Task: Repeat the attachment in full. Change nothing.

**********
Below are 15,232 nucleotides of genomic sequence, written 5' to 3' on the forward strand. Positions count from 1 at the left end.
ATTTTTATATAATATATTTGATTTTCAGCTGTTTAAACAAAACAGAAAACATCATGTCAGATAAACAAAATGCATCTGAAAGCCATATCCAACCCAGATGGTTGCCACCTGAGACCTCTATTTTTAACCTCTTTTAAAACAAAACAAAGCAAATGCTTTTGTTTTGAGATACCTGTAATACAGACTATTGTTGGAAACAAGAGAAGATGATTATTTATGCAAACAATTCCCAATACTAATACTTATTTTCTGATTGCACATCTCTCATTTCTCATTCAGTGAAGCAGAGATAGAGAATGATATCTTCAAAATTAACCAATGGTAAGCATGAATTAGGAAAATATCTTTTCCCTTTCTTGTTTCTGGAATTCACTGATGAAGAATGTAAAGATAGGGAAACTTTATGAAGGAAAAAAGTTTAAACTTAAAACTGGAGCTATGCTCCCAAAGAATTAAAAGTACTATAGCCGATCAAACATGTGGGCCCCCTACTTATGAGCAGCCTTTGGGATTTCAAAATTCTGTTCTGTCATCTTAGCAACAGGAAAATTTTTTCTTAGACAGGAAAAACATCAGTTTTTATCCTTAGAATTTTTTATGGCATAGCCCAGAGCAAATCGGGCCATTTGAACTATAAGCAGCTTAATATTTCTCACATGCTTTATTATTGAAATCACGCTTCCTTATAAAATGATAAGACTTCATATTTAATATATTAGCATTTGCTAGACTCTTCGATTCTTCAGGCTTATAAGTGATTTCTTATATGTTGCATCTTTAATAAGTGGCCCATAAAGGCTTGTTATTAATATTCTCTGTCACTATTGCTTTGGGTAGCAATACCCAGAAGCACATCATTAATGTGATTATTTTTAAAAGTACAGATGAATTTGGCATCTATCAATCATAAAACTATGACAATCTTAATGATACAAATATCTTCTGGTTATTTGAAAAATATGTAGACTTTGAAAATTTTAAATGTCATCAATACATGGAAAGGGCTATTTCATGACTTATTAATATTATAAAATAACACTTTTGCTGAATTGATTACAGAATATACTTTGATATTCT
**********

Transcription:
Below are 15,232 nucleotides of genomic sequence, written 5' to 3' on the forward strand. Positions count from 1 at the left end.
ATTTTTATATAATATATTTGATTTTCAGCTGTTTAAACAAAACAGAAAACATCATGTCAGATAAACAAAATGCATCTGAAAGCCATATCCAACCCAGATGGTTGCCACCTGAGACCTCTATTTTTAACCTCTTTTAAAACAAAACAAAGCAAATGCTTTTGTTTTGAGATACCTGTAATACAGACTATTGTTGGAAACAAGAGAAGATGATTATTTATGCAAACAATTCCCAATACTAATACTTATTTTCTGATTGCACATCTCTCATTTCTCATTCAGTGAAGCAGAGATAGAGAATGATATCTTCAAAATTAACCAATGGTAAGCATGAATTAGGAAAATATCTTTTCCCTTTCTTGTTTCTGGAATTCACTGATGAAGAATGTAAAGATAGGGAAACTTTATGAAGGAAAAAAGTTTAAACTTAAAACTGGAGCTATGCTCCCAAAGAATTAAAAGTACTATAGCCGATCAAACATGTGGGCCCCCTACTTATGAGCAGCCTTTGGGATTTCAAAATTCTGTTCTGTCATCTTAGCAACAGGAAAATTTTTTCTTAGACAGGAAAAACATCAGTTTTTATCCTTAGAATTTTTTATGGCATAGCCCAGAGCAAATCGGGCCATTTGAACTATAAGCAGCTTAATATTTCTCACATGCTTTATTATTGAAATCACGCTTCCTTATAAAATGATAAGACTTCATATTTAATATATTAGCATTTGCTAGACTCTTCGATTCTTCAGGCTTATAAGTGATTTCTTATATGTTGCATCTTTAATAAGTGGCCCATAAAGGCTTGTTATTAATATTCTCTGTCACTATTGCTTTGGGTAGCAATACCCAGAAGCACATCATTAATGTGATTATTTTTAAAAGTACAGATGAATTTGGCATCTATCAATCATAAAACTATGACAATCTTAATGATACAAATATCTTCTGGTTATTTGAAAAATATGTAGACTTTGAAAATTTTAAATGTCATCAATACATGGAAAGGGCTATTTCATGACTTATTAATATTATAAAATAACACTTTTGCTGAATTGATTACAGAATATACTTTGATATTCT